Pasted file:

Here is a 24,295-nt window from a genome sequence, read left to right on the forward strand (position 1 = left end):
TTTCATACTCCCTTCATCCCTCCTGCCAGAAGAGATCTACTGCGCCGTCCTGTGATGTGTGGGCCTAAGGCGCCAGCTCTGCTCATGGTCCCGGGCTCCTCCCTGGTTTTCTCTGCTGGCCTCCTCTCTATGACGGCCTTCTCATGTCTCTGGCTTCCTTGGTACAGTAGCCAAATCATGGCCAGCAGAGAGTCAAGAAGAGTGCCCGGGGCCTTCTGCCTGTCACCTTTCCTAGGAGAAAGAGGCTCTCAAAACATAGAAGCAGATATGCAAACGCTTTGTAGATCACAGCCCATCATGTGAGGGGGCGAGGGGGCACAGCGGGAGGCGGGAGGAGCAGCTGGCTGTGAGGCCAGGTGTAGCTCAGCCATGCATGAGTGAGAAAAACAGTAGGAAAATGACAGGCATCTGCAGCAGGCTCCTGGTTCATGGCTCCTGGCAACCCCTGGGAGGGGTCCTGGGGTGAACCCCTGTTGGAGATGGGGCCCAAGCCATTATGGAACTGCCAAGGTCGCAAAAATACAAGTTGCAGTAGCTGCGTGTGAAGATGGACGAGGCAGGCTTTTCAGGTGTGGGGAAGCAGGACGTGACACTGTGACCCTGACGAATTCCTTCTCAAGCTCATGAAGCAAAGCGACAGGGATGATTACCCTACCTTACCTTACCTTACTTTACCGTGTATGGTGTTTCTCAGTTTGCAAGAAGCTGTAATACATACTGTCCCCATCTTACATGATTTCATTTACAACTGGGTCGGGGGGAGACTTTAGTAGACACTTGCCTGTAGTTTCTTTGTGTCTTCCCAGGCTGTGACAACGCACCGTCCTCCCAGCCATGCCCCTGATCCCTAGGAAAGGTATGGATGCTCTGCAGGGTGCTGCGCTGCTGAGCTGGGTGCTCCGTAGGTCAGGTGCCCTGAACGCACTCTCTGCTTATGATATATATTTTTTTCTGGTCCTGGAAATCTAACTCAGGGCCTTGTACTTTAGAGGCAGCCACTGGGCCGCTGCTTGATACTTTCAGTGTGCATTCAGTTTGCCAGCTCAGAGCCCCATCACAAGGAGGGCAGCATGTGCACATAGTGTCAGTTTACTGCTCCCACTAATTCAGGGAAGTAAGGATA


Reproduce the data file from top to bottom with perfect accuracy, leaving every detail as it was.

Here is a 24,295-nt window from a genome sequence, read left to right on the forward strand (position 1 = left end):
TTTCATACTCCCTTCATCCCTCCTGCCAGAAGAGATCTACTGCGCCGTCCTGTGATGTGTGGGCCTAAGGCGCCAGCTCTGCTCATGGTCCCGGGCTCCTCCCTGGTTTTCTCTGCTGGCCTCCTCTCTATGACGGCCTTCTCATGTCTCTGGCTTCCTTGGTACAGTAGCCAAATCATGGCCAGCAGAGAGTCAAGAAGAGTGCCCGGGGCCTTCTGCCTGTCACCTTTCCTAGGAGAAAGAGGCTCTCAAAACATAGAAGCAGATATGCAAACGCTTTGTAGATCACAGCCCATCATGTGAGGGGGCGAGGGGGCACAGCGGGAGGCGGGAGGAGCAGCTGGCTGTGAGGCCAGGTGTAGCTCAGCCATGCATGAGTGAGAAAAACAGTAGGAAAATGACAGGCATCTGCAGCAGGCTCCTGGTTCATGGCTCCTGGCAACCCCTGGGAGGGGTCCTGGGGTGAACCCCTGTTGGAGATGGGGCCCAAGCCATTATGGAACTGCCAAGGTCGCAAAAATACAAGTTGCAGTAGCTGCGTGTGAAGATGGACGAGGCAGGCTTTTCAGGTGTGGGGAAGCAGGACGTGACACTGTGACCCTGACGAATTCCTTCTCAAGCTCATGAAGCAAAGCGACAGGGATGATTACCCTACCTTACCTTACCTTACTTTACCGTGTATGGTGTTTCTCAGTTTGCAAGAAGCTGTAATACATACTGTCCCCATCTTACATGATTTCATTTACAACTGGGTCGGGGGGAGACTTTAGTAGACACTTGCCTGTAGTTTCTTTGTGTCTTCCCAGGCTGTGACAACGCACCGTCCTCCCAGCCATGCCCCTGATCCCTAGGAAAGGTATGGATGCTCTGCAGGGTGCTGCGCTGCTGAGCTGGGTGCTCCGTAGGTCAGGTGCCCTGAACGCACTCTCTGCTTATGATATATATTTTTTTCTGGTCCTGGAAATCTAACTCAGGGCCTTGTACTTTAGAGGCAGCCACTGGGCCGCTGCTTGATACTTTCAGTGTGCATTCAGTTTGCCAGCTCAGAGCCCCATCACAAGGAGGGCAGCATGTGCACATAGTGTCAGTTTACTGCTCCCACTAATTCAGGGAAGTAAGGATA